It’s been almost five months since we un-expectantly resigned our pastoral role. In some ways, it was both unexpected by me and by many of those I pastored.
The surprise element was rooted in the catalysts prompting the suddenness of the process. Ironically, the financial disintegration within our church community led to our sudden leap into an integrated life and provisional trust. But regardless of the timing and the catalyst of our church member-giving crisis, as I look back upon it now, the trajectory of the decision was the same.
The truth is, I didn’t want to call it a resignation. I suggested the word retirement. Retirement is a better picture of what our family is seeking to walk toward. To retire from a scattered and separated way of life; from the position of lead pastor; from the disintegration of faith, work, and play.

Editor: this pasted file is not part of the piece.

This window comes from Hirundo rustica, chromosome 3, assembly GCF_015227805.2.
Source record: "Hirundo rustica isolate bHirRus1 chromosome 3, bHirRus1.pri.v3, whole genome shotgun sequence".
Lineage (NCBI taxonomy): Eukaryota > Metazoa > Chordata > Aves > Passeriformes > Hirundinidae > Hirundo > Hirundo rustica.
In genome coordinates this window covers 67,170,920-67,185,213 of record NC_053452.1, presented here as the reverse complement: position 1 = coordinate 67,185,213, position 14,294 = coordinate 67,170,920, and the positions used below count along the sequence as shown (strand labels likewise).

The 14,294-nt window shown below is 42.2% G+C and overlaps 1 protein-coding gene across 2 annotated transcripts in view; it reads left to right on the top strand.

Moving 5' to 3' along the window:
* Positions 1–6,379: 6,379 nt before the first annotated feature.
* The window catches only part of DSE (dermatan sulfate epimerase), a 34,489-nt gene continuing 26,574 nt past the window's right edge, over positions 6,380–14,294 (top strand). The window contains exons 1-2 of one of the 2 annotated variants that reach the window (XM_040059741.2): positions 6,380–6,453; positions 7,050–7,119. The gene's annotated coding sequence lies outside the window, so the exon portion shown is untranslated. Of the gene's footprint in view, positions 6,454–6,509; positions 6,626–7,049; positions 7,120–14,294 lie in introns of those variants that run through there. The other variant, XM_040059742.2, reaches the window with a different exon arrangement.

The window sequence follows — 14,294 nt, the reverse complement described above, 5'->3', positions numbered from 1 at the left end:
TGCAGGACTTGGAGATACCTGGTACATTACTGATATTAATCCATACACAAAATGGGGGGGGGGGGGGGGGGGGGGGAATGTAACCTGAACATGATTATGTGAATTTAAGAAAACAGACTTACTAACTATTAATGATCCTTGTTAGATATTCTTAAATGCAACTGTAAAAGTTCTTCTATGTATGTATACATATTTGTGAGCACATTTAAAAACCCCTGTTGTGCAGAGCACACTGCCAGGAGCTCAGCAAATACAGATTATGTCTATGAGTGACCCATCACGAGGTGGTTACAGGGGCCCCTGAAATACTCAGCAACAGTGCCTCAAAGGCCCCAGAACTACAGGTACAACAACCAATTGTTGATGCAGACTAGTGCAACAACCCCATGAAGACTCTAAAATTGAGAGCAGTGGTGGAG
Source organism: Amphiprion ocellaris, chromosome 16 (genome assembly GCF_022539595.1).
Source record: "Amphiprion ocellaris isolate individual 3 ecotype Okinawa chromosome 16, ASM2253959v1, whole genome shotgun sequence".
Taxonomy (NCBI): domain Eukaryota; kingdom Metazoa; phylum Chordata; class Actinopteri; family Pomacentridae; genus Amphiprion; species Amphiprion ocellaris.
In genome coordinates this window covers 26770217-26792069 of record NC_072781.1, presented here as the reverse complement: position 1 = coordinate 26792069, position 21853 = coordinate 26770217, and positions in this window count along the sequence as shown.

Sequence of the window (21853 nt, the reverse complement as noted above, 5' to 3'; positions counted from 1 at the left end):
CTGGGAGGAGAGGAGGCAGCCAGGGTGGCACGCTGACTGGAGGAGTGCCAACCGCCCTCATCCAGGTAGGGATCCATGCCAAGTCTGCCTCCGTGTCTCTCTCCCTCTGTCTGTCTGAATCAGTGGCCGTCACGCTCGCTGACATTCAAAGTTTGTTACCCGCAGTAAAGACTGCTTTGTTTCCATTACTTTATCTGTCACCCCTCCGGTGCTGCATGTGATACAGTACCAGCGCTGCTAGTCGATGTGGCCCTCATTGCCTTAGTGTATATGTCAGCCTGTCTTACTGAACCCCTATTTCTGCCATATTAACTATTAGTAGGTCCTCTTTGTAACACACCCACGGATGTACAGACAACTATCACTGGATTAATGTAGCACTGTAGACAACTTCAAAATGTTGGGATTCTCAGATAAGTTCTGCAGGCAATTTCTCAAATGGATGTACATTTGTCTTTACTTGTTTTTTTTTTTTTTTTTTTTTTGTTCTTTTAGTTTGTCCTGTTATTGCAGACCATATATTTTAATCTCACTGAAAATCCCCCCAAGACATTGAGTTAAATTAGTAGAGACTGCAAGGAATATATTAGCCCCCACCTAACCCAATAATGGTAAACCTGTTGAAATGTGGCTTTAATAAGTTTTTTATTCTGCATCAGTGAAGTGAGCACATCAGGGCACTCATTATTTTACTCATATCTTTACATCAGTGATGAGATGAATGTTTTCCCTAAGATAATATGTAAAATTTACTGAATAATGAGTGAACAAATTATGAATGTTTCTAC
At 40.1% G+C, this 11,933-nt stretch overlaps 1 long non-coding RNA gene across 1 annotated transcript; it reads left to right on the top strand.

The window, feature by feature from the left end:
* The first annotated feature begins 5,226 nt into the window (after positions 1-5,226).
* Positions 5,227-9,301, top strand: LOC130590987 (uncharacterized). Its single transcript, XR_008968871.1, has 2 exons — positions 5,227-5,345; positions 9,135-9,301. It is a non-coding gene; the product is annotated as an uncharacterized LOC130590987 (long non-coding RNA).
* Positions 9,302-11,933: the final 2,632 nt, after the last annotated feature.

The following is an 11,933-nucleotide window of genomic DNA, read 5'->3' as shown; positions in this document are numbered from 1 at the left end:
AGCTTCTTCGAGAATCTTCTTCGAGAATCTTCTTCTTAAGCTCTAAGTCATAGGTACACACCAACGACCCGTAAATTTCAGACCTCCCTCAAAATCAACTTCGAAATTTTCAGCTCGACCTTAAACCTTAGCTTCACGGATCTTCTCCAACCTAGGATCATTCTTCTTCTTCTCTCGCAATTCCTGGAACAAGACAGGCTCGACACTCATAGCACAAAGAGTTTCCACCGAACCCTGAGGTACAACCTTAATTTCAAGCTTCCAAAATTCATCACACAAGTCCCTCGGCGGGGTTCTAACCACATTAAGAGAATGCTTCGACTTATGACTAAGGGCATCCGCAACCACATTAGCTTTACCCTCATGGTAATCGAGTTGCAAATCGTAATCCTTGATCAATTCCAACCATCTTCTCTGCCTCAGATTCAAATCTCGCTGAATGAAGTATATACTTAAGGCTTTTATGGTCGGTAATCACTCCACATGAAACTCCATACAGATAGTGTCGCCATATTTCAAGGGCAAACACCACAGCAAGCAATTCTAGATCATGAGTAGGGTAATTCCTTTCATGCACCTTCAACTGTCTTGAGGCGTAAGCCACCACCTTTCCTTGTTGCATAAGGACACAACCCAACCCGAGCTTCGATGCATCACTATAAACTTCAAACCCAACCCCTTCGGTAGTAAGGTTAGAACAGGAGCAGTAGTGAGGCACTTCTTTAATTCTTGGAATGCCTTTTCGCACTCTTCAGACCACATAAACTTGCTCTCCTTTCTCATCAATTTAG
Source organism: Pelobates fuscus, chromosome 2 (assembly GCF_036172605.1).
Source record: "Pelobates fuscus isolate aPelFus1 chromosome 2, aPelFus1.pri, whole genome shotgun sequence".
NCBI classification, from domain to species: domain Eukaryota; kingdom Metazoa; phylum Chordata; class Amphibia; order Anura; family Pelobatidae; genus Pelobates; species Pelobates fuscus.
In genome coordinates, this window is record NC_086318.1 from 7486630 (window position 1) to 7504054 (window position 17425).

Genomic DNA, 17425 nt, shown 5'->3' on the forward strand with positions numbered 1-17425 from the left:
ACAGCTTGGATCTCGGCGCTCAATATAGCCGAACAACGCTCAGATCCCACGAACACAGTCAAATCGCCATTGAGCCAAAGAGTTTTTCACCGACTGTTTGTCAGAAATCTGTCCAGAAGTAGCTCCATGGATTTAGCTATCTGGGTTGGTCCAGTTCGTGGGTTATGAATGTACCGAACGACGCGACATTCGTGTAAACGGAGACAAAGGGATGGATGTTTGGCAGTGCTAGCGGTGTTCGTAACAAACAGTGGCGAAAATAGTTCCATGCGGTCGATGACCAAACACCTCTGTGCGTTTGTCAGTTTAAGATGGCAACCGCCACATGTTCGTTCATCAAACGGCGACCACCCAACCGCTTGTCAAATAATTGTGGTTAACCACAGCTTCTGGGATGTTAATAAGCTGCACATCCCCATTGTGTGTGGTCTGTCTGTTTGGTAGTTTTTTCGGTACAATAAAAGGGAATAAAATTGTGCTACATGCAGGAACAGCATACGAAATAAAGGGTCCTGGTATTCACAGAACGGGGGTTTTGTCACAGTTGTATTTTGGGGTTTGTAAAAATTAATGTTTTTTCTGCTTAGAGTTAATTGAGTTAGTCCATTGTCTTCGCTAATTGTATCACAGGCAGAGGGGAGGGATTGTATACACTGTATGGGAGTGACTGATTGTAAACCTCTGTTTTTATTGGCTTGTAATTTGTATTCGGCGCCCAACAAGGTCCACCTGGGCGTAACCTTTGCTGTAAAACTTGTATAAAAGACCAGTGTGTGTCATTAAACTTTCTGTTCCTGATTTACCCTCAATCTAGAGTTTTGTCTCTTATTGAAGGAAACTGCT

I hoped to be able to share our family’s trust-journey with others. To gain courage from one another as we risked walking a path of resistance. To sustain one another as we abandoned the fear of failure. And today, although not in the way I anticipated, I know my family is not walking alone.
It has been an interesting five months: learning how to trust, confronting some untruths, healing deep hurts, and beginning to plan for what is ahead. As we walked into this new freedom, we chose to list our house for sale. Never did we expect to sell our home in less than 24 hours. But as of this past Friday, we are under contract to sell with a closing date of March 21st.
Over the next few weeks we will be simplifying our belongings and packing to move. We will be moving to upstate New York. We have no job. And no home. We will live in a borrowed space as we walk the path to what is next. We have dreams. Hopes. Visions of what might be ahead. We are excited. Nervous. But we are not afraid. We are pursuing the joy set before us. We are seeking to live as a non-anxious presence. We know ourselves to be targets of God’s love and grace. And it is enough.